A few other questions have touched on why we don't board airliners from the front and back at the same time. My question is why is it that we choose to board at the front, rather than park the aircraft facing away from the terminal? This question shows that parking backward seems to be unusual. Why is this design not adopted widely?

I have two guesses:

  1. Is it because of the jet blast? But this can be solved by towing the aircraft away from the terminal before using the jet engines.
  2. Because it is difficult to attach the jet bridge without hitting the tail?
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    $\begingroup$ You propose an interesting point. You might have given the best reason for not doing this in your question. Attaching a ground tug to the aircraft for towing or pushback takes time and personnel. Why would an airport or airline spend that time twice when one of the times the aircraft can move perfectly well under its own power? And, a moving aircraft uses a lot less thrust to keep moving than a stationary aircraft uses to get moving. $\endgroup$
    – Dean F.
    Commented Feb 16, 2020 at 6:34
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    $\begingroup$ As far as loading from both the front and the back...many countries operate just that way. When doing this, it always involves some or all of the passengers walking out to the aircraft, right on the apron/ramp. Then, walking up a set of portable stairs. Sometimes, that means taking a bus out to the plane that is parked far away from the terminal. That is how we did it here in the U.S. back in the 40s, 50s, & 60s. I think the American public is now too used to being protected from the elements (rain, snow, heat, cold, etc.) to go back to that. $\endgroup$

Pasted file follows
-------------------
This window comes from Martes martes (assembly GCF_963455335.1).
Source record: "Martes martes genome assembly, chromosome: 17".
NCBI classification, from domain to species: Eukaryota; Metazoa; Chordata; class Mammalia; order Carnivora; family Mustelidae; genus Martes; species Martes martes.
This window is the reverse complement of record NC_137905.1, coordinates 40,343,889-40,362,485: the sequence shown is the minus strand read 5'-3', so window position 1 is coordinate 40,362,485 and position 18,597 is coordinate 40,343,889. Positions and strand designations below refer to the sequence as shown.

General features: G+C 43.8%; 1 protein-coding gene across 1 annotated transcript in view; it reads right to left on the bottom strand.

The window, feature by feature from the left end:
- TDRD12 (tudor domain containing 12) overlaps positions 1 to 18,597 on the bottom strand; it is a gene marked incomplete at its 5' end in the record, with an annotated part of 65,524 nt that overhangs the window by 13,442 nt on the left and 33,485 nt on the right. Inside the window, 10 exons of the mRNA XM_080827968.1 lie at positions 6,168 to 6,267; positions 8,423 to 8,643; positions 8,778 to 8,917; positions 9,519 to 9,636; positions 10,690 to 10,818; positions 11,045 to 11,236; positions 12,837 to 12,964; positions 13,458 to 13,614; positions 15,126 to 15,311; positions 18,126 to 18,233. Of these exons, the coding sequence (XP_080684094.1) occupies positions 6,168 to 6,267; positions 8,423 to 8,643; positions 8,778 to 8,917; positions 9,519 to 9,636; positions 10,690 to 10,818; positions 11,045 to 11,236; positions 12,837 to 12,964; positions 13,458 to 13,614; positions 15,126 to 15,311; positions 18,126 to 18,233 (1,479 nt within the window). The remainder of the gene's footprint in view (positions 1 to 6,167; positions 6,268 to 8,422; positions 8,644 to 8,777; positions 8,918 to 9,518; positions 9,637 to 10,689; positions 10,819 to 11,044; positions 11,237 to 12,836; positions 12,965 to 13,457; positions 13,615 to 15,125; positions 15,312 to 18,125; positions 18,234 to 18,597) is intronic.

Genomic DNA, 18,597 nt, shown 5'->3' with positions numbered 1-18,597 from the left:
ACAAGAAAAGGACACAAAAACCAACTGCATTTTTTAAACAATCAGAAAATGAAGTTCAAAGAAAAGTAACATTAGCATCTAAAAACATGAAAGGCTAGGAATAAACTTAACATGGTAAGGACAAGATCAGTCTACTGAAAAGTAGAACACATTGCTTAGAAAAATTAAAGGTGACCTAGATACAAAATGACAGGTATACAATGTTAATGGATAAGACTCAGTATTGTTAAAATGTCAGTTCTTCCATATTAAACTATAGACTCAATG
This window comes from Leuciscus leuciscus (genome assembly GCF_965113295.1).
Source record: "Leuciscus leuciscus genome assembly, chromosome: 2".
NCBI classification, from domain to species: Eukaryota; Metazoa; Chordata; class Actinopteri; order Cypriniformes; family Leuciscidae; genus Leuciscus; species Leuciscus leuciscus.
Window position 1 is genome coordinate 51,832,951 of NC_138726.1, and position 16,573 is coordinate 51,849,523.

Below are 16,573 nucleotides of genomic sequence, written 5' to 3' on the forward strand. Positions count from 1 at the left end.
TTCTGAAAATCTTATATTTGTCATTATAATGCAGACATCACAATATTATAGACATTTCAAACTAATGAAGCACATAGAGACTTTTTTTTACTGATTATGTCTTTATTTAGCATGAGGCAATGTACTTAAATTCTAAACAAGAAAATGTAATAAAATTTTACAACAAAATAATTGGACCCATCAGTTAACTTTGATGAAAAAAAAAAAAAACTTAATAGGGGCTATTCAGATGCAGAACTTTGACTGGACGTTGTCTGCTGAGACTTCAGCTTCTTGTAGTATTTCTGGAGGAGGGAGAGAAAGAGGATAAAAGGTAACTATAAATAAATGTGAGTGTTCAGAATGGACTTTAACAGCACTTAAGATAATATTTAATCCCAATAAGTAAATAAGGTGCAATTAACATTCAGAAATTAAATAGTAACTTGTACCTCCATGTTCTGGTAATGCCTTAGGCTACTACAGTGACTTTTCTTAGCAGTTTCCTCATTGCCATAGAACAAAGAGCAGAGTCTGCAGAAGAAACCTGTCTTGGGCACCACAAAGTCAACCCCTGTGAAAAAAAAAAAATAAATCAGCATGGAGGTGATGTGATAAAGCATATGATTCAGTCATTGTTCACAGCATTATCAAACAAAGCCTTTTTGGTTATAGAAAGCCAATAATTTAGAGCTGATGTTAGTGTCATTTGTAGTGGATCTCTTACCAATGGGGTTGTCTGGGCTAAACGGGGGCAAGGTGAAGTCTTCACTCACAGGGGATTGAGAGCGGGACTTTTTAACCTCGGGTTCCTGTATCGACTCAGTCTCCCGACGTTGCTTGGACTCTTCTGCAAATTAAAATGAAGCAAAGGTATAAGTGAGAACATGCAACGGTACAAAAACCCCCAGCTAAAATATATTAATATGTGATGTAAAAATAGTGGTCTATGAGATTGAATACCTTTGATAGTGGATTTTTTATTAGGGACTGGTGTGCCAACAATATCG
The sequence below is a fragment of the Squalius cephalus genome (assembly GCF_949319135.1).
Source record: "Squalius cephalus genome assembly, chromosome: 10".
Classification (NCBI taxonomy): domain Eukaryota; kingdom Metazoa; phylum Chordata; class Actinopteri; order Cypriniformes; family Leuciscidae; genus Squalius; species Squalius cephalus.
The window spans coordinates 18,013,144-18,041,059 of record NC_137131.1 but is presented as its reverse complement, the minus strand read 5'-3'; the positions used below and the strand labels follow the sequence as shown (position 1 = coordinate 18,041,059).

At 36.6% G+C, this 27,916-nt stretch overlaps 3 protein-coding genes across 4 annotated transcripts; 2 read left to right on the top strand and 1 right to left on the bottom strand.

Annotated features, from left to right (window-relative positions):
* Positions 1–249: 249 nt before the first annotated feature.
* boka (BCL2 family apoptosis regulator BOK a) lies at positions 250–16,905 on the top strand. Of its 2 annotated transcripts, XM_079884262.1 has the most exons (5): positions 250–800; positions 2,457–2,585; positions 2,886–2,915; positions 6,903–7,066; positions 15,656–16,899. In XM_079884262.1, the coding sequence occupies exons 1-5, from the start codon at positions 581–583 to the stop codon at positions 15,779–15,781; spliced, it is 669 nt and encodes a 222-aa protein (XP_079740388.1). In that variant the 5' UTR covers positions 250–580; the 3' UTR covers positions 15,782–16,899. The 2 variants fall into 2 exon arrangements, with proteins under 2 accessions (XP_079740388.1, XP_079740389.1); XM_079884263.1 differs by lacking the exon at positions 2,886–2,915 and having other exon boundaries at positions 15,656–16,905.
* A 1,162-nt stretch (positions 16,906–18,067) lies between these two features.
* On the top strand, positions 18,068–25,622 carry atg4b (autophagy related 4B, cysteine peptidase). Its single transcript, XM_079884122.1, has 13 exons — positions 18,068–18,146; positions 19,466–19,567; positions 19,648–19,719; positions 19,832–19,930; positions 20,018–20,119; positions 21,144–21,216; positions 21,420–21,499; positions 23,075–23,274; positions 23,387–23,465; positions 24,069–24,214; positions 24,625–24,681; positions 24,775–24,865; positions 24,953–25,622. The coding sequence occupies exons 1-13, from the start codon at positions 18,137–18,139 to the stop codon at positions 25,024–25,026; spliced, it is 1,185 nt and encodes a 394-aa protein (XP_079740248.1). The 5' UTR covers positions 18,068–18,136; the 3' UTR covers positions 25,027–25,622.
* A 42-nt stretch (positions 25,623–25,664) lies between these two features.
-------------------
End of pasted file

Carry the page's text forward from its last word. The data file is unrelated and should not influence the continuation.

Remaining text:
– Dean F.
    Commented Feb 16, 2020 at 6:44
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    $\begingroup$ Finally, how do you reasonably and economically design (retrofit) a transom or gangway that takes into consideration the various designs of tail empennages for different airplanes? There is a lot less difference in the shape and position of the doors in the front than the ones in the rear. You can ensure more consistency, compatibility, and mate-ability with most planes by attaching to a front door regardless of plane size or height. $\endgroup$
    – Dean F.
    Commented Feb 16, 2020 at 6:52
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    $\begingroup$ Would it be too snarky to answer this with, "Because parallel parking a jet is just too much effort" ? $\endgroup$
    – Ralph J
    Commented Feb 16, 2020 at 23:19
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    $\begingroup$ While I applaud the novel idea, it would be incredibly difficult to do this! And then everyone would say "Why don't you do it the much easier and better way?" $\endgroup$
    – Fattie
    Commented Feb 17, 2020 at 21:13

3 Answers 3


To park a passenger plane with its tail towards the terminal has several disadvantages: